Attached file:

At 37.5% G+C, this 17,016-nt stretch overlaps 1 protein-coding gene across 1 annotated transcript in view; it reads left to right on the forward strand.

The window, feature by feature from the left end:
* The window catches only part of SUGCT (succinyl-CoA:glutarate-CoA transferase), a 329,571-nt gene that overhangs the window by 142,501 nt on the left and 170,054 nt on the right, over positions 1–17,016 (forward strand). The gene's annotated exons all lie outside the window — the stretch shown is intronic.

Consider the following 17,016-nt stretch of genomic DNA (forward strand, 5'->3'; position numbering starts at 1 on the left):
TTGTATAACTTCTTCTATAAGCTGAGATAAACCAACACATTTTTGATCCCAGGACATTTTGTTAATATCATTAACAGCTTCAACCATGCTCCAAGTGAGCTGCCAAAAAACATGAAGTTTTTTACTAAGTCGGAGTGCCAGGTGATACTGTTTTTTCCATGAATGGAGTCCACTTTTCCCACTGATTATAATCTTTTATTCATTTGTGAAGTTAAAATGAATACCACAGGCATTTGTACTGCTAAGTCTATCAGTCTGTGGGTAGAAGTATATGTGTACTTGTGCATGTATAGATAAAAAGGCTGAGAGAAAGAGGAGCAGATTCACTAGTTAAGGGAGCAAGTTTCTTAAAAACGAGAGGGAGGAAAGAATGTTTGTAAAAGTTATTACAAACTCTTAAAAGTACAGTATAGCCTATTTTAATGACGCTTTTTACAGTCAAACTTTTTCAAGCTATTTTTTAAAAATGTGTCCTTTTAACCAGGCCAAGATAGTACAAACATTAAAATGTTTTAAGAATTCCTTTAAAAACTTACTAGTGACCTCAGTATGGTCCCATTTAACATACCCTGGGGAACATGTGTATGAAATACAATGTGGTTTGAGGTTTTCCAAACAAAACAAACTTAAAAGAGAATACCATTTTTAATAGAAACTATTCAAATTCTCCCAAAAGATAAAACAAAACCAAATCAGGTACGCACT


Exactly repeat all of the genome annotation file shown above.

At 37.5% G+C, this 17,016-nt stretch overlaps 1 protein-coding gene across 1 annotated transcript in view; it reads left to right on the forward strand.

The window, feature by feature from the left end:
* The window catches only part of SUGCT (succinyl-CoA:glutarate-CoA transferase), a 329,571-nt gene that overhangs the window by 142,501 nt on the left and 170,054 nt on the right, over positions 1–17,016 (forward strand). The gene's annotated exons all lie outside the window — the stretch shown is intronic.

Consider the following 17,016-nt stretch of genomic DNA (forward strand, 5'->3'; position numbering starts at 1 on the left):
TTGTATAACTTCTTCTATAAGCTGAGATAAACCAACACATTTTTGATCCCAGGACATTTTGTTAATATCATTAACAGCTTCAACCATGCTCCAAGTGAGCTGCCAAAAAACATGAAGTTTTTTACTAAGTCGGAGTGCCAGGTGATACTGTTTTTTCCATGAATGGAGTCCACTTTTCCCACTGATTATAATCTTTTATTCATTTGTGAAGTTAAAATGAATACCACAGGCATTTGTACTGCTAAGTCTATCAGTCTGTGGGTAGAAGTATATGTGTACTTGTGCATGTATAGATAAAAAGGCTGAGAGAAAGAGGAGCAGATTCACTAGTTAAGGGAGCAAGTTTCTTAAAAACGAGAGGGAGGAAAGAATGTTTGTAAAAGTTATTACAAACTCTTAAAAGTACAGTATAGCCTATTTTAATGACGCTTTTTACAGTCAAACTTTTTCAAGCTATTTTTTAAAAATGTGTCCTTTTAACCAGGCCAAGATAGTACAAACATTAAAATGTTTTAAGAATTCCTTTAAAAACTTACTAGTGACCTCAGTATGGTCCCATTTAACATACCCTGGGGAACATGTGTATGAAATACAATGTGGTTTGAGGTTTTCCAAACAAAACAAACTTAAAAGAGAATACCATTTTTAATAGAAACTATTCAAATTCTCCCAAAAGATAAAACAAAACCAAATCAGGTACGCACT